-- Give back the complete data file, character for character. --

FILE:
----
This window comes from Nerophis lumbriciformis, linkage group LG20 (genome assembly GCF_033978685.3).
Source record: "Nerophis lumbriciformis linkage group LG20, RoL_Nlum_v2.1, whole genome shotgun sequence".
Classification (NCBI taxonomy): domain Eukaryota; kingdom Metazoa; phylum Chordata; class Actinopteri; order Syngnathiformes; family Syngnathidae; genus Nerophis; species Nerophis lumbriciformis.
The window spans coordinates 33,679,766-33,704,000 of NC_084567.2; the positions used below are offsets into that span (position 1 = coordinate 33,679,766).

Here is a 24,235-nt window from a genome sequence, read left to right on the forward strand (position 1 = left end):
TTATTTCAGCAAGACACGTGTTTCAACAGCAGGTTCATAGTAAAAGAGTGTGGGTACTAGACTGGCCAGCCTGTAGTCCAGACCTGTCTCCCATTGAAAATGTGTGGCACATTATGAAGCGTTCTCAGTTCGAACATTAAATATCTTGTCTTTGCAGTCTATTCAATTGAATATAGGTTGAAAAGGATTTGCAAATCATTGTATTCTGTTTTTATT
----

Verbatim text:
This window comes from Nerophis lumbriciformis, linkage group LG20 (genome assembly GCF_033978685.3).
Source record: "Nerophis lumbriciformis linkage group LG20, RoL_Nlum_v2.1, whole genome shotgun sequence".
Classification (NCBI taxonomy): domain Eukaryota; kingdom Metazoa; phylum Chordata; class Actinopteri; order Syngnathiformes; family Syngnathidae; genus Nerophis; species Nerophis lumbriciformis.
The window spans coordinates 33,679,766-33,704,000 of NC_084567.2; the positions used below are offsets into that span (position 1 = coordinate 33,679,766).

Here is a 24,235-nt window from a genome sequence, read left to right on the forward strand (position 1 = left end):
TTATTTCAGCAAGACACGTGTTTCAACAGCAGGTTCATAGTAAAAGAGTGTGGGTACTAGACTGGCCAGCCTGTAGTCCAGACCTGTCTCCCATTGAAAATGTGTGGCACATTATGAAGCGTTCTCAGTTCGAACATTAAATATCTTGTCTTTGCAGTCTATTCAATTGAATATAGGTTGAAAAGGATTTGCAAATCATTGTATTCTGTTTTTATT